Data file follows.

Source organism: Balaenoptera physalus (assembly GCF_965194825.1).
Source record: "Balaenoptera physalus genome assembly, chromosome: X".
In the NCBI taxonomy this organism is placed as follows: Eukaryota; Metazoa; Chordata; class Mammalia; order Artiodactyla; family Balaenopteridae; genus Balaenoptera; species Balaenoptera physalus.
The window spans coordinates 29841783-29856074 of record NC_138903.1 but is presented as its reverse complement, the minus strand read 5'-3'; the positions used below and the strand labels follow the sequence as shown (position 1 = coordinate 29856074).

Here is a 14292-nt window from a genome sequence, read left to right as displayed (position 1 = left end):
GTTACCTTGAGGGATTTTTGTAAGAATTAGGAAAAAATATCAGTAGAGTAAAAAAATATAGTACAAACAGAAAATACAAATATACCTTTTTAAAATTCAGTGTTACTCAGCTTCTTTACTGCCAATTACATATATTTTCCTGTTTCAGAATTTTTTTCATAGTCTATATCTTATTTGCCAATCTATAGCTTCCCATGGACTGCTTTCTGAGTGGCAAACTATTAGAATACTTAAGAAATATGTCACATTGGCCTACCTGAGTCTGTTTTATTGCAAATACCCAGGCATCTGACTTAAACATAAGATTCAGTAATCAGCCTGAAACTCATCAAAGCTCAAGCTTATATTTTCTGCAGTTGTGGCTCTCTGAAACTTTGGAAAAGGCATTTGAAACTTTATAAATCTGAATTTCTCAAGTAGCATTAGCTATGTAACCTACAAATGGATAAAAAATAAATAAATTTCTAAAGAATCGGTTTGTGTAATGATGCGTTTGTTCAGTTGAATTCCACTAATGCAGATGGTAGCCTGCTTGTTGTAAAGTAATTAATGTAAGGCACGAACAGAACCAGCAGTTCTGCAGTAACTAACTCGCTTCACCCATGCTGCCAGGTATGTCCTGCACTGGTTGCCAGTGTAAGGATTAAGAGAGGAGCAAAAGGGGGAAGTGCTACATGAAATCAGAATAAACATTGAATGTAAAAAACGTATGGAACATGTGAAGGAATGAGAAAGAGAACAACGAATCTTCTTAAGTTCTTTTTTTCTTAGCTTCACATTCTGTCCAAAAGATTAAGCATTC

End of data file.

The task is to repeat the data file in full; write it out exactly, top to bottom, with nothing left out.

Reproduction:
Source organism: Balaenoptera physalus (assembly GCF_965194825.1).
Source record: "Balaenoptera physalus genome assembly, chromosome: X".
In the NCBI taxonomy this organism is placed as follows: Eukaryota; Metazoa; Chordata; class Mammalia; order Artiodactyla; family Balaenopteridae; genus Balaenoptera; species Balaenoptera physalus.
The window spans coordinates 29841783-29856074 of record NC_138903.1 but is presented as its reverse complement, the minus strand read 5'-3'; the positions used below and the strand labels follow the sequence as shown (position 1 = coordinate 29856074).

Here is a 14292-nt window from a genome sequence, read left to right as displayed (position 1 = left end):
GTTACCTTGAGGGATTTTTGTAAGAATTAGGAAAAAATATCAGTAGAGTAAAAAAATATAGTACAAACAGAAAATACAAATATACCTTTTTAAAATTCAGTGTTACTCAGCTTCTTTACTGCCAATTACATATATTTTCCTGTTTCAGAATTTTTTTCATAGTCTATATCTTATTTGCCAATCTATAGCTTCCCATGGACTGCTTTCTGAGTGGCAAACTATTAGAATACTTAAGAAATATGTCACATTGGCCTACCTGAGTCTGTTTTATTGCAAATACCCAGGCATCTGACTTAAACATAAGATTCAGTAATCAGCCTGAAACTCATCAAAGCTCAAGCTTATATTTTCTGCAGTTGTGGCTCTCTGAAACTTTGGAAAAGGCATTTGAAACTTTATAAATCTGAATTTCTCAAGTAGCATTAGCTATGTAACCTACAAATGGATAAAAAATAAATAAATTTCTAAAGAATCGGTTTGTGTAATGATGCGTTTGTTCAGTTGAATTCCACTAATGCAGATGGTAGCCTGCTTGTTGTAAAGTAATTAATGTAAGGCACGAACAGAACCAGCAGTTCTGCAGTAACTAACTCGCTTCACCCATGCTGCCAGGTATGTCCTGCACTGGTTGCCAGTGTAAGGATTAAGAGAGGAGCAAAAGGGGGAAGTGCTACATGAAATCAGAATAAACATTGAATGTAAAAAACGTATGGAACATGTGAAGGAATGAGAAAGAGAACAACGAATCTTCTTAAGTTCTTTTTTTCTTAGCTTCACATTCTGTCCAAAAGATTAAGCATTC